Travis Tritt, Marty Stuart & Earl Scruggs live at the Opry! plus Ricochet. (1998) Full Show!

MAGIC night at the Opry in Nashville, TN. Three country music  legends sing and play some of their biggest hits, plus Ricochet.  Historic show! Don´t miss it. 

James Travis Tritt (born February 9, 1963) is an American country music singer, songwriter, and actor. He signed to Warner Bros. Records in 1989, releasing seven studio albums and a greatest hits package for the label between then and 1999. In the 2000s, he released two albums on Columbia Records and one for the now defunct Category 5 Records. Seven of his albums (counting the Greatest Hits) are certified platinum or higher by the Recording Industry Association of America (RIAA); the highest-certified is 1991's It's All About to Change, which is certified triple-platinum. Tritt has also charted more than 40 times on the Hot Country Songs charts, including five number ones — "Help Me Hold On," "Anymore," "Can I Trust You with My Heart," "Foolish Pride", and "Best of Intentions" — and 15 additional top ten singles. Tritt's musical style is defined by mainstream country and Southern rock influences.

 

He has received two Grammy Awards, both for Best Country Collaboration with Vocals: in 1992 for "The Whiskey Ain't Workin'," a duet with Marty Stuart, and again in 1998 for "Same Old Train", a collaboration with Stuart and nine other artists. In addition, he has received four awards from the Country Music Association, and has been a member of the Grand Ole Opry since 1992.

 

Marty Stuart was born in Philadelphia, Mississippi in September 1958. Stuart is famous for combining traditional country, honky tonk, and rockabilly musical styles. He taught himself to play mandolin and guitar and performed together with the bluegrass group The Sullivan Family at 12 years old. At 14 he appeared on the TV series Hee Haw. Stuart has released a total of 16 studio albums beginning with his debut album The Slim Richey Sessions in 1978. In 2005 he won the American Music Awards Lifetime Achievement Award for Performing. He served as President of the Country Music Foundation and is an associate of the Grand Ole Opry.

 

Earl Eugene Scruggs (January 6, 1924 – March 28, 2012) was an American musician noted for popularizing a three-finger banjo picking style, now called "Scruggs style", that is a defining characteristic of bluegrass music. His three-finger style of playing was radically different from the ways the five-string banjo had been historically played. He popularized the instrument in several genres of music and elevated the banjo from its role as a background rhythm instrument, or a comedian's prop, into featured solo status.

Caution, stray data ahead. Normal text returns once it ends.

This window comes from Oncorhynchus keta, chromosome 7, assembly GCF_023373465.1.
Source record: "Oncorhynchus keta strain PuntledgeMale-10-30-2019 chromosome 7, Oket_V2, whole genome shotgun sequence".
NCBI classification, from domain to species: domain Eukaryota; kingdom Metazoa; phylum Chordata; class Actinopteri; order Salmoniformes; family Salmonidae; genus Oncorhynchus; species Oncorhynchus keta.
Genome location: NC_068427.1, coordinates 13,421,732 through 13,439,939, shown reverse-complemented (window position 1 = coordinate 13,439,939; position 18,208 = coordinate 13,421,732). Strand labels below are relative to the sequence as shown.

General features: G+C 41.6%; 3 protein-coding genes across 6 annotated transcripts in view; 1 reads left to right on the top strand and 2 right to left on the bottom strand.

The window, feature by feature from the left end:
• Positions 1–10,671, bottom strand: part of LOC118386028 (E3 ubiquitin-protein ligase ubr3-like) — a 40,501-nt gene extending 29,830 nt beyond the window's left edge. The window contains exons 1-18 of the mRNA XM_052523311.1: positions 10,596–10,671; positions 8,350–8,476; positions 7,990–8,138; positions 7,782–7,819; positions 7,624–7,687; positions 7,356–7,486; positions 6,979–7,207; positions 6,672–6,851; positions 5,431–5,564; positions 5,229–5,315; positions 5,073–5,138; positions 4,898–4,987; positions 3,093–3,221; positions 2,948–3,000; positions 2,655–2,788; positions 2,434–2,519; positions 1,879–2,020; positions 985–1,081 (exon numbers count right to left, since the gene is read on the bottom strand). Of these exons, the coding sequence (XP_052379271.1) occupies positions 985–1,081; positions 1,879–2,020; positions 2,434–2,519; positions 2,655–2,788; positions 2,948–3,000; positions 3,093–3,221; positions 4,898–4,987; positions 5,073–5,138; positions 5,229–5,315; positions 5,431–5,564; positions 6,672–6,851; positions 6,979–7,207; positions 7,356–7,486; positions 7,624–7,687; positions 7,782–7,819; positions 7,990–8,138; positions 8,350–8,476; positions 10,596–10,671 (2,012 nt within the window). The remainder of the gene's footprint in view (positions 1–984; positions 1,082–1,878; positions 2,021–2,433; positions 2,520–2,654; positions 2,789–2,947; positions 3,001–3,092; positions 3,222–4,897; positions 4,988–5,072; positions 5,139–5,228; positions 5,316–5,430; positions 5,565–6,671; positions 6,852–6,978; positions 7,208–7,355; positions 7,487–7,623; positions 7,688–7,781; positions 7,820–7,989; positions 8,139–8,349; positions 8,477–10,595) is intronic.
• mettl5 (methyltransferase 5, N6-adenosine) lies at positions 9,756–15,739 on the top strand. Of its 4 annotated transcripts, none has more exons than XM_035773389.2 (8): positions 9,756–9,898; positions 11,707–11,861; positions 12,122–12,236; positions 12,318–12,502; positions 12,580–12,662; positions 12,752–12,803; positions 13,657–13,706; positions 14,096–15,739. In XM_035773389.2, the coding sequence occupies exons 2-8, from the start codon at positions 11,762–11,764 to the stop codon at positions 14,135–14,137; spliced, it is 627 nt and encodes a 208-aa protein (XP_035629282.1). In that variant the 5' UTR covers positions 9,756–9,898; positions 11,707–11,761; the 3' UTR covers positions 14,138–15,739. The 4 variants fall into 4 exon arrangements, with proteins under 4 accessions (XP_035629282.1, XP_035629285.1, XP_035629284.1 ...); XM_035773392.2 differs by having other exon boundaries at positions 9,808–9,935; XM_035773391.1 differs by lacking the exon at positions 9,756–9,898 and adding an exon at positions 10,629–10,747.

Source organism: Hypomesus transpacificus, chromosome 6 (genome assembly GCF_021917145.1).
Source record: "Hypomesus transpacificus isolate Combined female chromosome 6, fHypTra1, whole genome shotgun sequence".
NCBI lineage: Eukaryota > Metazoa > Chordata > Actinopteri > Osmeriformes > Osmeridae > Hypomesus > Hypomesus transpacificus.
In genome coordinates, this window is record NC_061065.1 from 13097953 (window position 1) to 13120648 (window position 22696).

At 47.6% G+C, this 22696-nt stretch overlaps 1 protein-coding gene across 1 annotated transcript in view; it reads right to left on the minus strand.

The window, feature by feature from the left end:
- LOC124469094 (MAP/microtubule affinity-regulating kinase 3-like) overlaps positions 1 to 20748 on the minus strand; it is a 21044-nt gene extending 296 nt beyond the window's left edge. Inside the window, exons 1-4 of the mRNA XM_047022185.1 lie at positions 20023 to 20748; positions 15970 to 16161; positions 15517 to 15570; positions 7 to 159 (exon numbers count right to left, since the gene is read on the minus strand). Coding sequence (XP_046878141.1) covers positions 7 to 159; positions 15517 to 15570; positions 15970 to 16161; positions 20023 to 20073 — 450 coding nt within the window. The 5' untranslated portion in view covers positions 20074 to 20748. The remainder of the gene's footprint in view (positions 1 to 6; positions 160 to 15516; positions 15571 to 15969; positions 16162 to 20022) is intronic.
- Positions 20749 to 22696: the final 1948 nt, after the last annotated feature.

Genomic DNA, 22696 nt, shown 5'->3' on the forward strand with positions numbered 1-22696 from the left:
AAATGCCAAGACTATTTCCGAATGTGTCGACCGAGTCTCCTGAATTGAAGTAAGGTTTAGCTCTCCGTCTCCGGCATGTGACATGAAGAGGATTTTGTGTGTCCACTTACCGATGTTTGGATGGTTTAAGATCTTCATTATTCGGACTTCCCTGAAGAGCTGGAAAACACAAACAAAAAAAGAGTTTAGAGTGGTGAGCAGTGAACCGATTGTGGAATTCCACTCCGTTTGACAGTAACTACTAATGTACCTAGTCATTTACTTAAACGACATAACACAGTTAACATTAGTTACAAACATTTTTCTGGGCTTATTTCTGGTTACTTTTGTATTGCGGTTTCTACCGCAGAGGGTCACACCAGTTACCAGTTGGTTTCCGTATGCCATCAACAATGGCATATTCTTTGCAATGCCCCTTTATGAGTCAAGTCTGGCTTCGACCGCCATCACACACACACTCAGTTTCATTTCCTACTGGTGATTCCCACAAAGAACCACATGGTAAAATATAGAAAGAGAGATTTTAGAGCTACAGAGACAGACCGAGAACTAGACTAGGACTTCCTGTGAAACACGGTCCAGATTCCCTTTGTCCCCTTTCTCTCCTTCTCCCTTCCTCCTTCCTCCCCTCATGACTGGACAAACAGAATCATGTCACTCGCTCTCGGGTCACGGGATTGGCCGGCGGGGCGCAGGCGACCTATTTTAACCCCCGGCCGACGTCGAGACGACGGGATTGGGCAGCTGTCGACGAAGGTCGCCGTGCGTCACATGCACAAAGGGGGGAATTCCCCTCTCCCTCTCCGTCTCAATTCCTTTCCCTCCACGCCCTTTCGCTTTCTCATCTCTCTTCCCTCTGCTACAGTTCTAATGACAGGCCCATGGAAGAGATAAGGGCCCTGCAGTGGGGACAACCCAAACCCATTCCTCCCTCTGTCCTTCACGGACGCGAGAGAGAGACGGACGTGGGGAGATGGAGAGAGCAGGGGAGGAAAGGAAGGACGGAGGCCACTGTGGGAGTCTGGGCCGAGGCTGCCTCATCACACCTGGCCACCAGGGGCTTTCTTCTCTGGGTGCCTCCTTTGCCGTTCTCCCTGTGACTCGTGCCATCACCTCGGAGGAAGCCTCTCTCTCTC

Scruggs' career began at age 21 when he was hired to play in a group called "Bill Monroe and the Blue Grass Boys". The name "bluegrass" eventually became the eponym for the entire genre of country music now known by that title. Despite considerable success with Monroe, performing on the Grand Ole Opry and recording classic hits like "Blue Moon of Kentucky", Scruggs resigned from the group in 1946 due to their exhausting touring schedule. Band member Lester Flatt resigned as well, and he and Scruggs later paired up in a new group called "Flatt and Scruggs and the Foggy Mountain Boys". Scruggs' banjo instrumental called "Foggy Mountain Breakdown", released in 1949, became an enduring hit, and had a rebirth of popularity to a younger generation when it was featured in the 1967 film Bonnie and Clyde. The song won two Grammy Awards and, in 2005, was selected for the Library of Congress' National Recording Registry of works of unusual merit.

 

Flatt and Scruggs brought bluegrass music into mainstream popularity in the early 1960s with their country hit, "The Ballad of Jed Clampett" — the theme music for the successful network television sitcom The Beverly Hillbillies — the first bluegrass recording to reach number one on the Billboard charts. Over their 20-year association, Flatt and Scruggs recorded over 50 albums and 75 singles. The duo broke up in 1969, chiefly because, where Scruggs wanted to switch styles to fit a more modern sound, Flatt was a traditionalist who opposed the change, and believed doing so would alienate a fan base of bluegrass purists. Although each of them formed a new band to match their visions, neither of them ever regained the success they had achieved as a team.

 

Scruggs received four Grammy awards, a Grammy Lifetime Achievement Award and a National Medal of Arts. He became a member of the International Bluegrass Music Hall of Fame and was given a star on the Hollywood Walk of Fame. In 1985, Flatt and Scruggs were inducted together into the Country Music Hall of Fame and named, as a duo, number 24 on CMT's 40 Greatest Men of Country Music. Scruggs was awarded a National Heritage Fellowship by the National Endowment for the Arts,the highest honor in the folk and traditional arts in the United States. Four works by Scruggs have been placed in the Grammy Hall of Fame. After Scruggs' death in 2012 at age 88, the Earl Scruggs Center was founded near his birthplace in Shelby, North Carolina, with the aid of a federal grant and corporate donors. The center is a $5.5 million facility that features the musical contributions of Scruggs and serves as an educational center providing classes and field trips for students.

 

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